I used the personal loan to build my house and I am still very proud of that. Now I have a small hall, a living room with a couch, a table, a closet, some chairs and a television. And the children have a nice bedroom.

Then, while I was building my house, I realized that my children would need electricity to study and do their homework in the evenings. So, I took out yet another loan.

You know, a woman is never satisfied and there’s always more that needs to be done. Before, I had to walk almost a kilometer to get clean water. Now I have a huge rainwater tank next to my house. I also took a loan for a mobile phone, so I can always be reached.

There are other women in the village who took out personal loans. We learn from each other about finance and we encourage each other to be enterprising. We see how money and hard work can make a big difference. We have grown as a group and we are stronger than before, so there’s more harmony in our community as well.

I’ve become a stronger woman

In the future I would like to expand my house to have a bigger living room. I also want to improve my salon by getting better equipment and more beauty products.

My life has changed so much. I never thought this was possible. I started with nothing: no house, no electricity, no water… Now look at us. As a woman, I’ve become stronger. My family now has a better life. The future is bright and the whole village has prospered.

20181113 Regmifa Text1 Jedidah

Jedidah Ndanu lives in the Machokos region, in the village of Kyangala, southeast of Nairobi. She’s a member of a group of women who receive small loans from the Kenya Women Microfinance Bank. These women’s hard work and the availability of credit has made that the village of Kyangala now prospers.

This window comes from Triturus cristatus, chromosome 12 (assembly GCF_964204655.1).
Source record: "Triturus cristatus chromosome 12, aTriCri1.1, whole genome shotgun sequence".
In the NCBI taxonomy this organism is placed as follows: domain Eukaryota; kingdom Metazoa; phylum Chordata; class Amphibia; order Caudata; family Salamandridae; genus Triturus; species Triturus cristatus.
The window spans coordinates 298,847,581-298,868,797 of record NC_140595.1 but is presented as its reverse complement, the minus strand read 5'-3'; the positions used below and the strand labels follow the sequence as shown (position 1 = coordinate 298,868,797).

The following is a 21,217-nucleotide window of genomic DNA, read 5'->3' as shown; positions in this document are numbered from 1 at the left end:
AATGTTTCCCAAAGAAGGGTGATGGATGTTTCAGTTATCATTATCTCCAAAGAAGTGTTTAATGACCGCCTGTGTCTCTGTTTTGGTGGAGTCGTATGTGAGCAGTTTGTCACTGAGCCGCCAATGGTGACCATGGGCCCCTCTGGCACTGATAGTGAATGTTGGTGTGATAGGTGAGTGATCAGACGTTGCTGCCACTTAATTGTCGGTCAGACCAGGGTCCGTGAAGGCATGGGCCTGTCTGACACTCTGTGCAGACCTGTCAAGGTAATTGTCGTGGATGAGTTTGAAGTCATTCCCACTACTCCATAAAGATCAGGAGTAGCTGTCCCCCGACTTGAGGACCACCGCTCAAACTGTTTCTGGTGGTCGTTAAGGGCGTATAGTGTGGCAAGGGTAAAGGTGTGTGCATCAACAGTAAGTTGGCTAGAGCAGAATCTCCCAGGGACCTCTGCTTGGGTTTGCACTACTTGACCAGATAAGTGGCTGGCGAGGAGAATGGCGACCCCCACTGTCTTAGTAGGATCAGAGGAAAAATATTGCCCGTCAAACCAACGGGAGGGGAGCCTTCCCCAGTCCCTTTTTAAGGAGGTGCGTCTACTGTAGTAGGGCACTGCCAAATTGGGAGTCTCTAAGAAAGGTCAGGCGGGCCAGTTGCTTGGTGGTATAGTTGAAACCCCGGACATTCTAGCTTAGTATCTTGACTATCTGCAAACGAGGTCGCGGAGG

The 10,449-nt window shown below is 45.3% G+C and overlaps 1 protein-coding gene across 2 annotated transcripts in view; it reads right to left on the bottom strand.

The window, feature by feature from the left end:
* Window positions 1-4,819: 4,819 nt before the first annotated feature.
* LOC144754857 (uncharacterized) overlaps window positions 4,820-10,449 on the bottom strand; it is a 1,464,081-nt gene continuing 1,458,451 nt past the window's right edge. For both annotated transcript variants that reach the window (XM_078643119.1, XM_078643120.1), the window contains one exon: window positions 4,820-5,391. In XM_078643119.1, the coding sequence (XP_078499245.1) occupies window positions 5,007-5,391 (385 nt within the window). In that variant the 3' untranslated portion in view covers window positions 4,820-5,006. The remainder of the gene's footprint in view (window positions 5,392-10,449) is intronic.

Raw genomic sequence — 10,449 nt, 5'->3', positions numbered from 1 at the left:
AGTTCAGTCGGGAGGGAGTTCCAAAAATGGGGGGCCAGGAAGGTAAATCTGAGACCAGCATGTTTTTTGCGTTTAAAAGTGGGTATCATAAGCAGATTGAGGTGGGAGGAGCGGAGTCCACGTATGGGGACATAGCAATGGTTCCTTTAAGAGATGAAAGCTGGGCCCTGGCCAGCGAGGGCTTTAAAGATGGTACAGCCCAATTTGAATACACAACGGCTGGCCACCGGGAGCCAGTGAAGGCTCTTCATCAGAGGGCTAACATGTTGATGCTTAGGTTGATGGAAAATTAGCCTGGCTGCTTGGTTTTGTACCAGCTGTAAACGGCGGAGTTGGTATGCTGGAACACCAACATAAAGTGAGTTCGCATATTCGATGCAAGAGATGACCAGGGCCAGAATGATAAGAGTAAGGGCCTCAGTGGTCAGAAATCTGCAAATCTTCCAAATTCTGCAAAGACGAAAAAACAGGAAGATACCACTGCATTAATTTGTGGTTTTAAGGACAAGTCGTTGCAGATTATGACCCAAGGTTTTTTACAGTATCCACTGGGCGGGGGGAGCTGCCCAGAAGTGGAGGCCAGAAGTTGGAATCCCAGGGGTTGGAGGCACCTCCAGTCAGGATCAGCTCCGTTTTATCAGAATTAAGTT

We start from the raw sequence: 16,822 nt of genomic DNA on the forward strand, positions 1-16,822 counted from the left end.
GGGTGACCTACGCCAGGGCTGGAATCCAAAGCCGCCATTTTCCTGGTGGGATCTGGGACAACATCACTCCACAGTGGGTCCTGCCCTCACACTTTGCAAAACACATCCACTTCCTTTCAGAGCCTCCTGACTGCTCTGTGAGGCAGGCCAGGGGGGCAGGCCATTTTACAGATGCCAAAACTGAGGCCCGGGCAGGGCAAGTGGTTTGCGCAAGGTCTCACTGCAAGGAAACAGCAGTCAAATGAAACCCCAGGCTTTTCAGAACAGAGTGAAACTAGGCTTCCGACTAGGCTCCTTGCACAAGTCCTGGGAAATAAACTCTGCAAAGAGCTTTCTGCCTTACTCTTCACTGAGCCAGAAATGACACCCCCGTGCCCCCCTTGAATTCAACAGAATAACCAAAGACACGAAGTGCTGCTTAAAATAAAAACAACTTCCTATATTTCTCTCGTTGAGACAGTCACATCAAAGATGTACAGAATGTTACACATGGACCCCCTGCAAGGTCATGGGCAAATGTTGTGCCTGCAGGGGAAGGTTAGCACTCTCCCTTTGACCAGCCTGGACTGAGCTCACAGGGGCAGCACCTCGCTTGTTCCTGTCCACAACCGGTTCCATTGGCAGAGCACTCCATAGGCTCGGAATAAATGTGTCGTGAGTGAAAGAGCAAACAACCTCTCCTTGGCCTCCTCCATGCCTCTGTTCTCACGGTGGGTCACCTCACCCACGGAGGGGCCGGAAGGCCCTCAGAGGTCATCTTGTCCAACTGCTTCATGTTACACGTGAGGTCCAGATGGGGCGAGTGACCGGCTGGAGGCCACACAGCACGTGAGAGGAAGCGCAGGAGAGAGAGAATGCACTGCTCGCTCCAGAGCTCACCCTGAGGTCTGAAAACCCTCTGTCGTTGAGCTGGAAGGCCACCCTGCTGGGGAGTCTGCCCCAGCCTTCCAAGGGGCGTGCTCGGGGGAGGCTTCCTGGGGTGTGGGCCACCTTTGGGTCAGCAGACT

• Equity € 3,743,000.00 (2010)
    Sub-Saharan Africa

Read our most recent impact stories

Vaccines can be produced in Africa

Impact story

Vaccines can be produced in Africa


BIO has invested in African Rivers Fund I and III, managed by XSML.

Jarl Heijstee is the co-founder and managing partner of XSML. This is his story.

Honouring our coffee

Impact story

Honouring our coffee


BIO has invested in the Fairtrade Access Fund and is one of the donors of its Technical Assistance Facility (TAF FAF).

The Fairtrade Access Fund has invested in Soprocopiv, a coffee cooperative in Kivu, in the DRC, and has, likewise, supported them through a Technical Assistance Facility.

Judith Kahindo Katavali works as a technical supervisor of agronomists for Soprocopiv. Kambale Bonane Blessing owns a coffee plantation and is one of the members of Soprocopiv. This is their story.

Women continue to rise

Impact story

Women continue to rise


BIO has invested - through equity, loans and technical assistance - in the Local Currency Microfinance Fund II - LocfundII. This fund has, in turn, invested in Fundación Espoir.

Claudia Moreno is the Deputy Executive Director of Fundación Espoir. This is her story.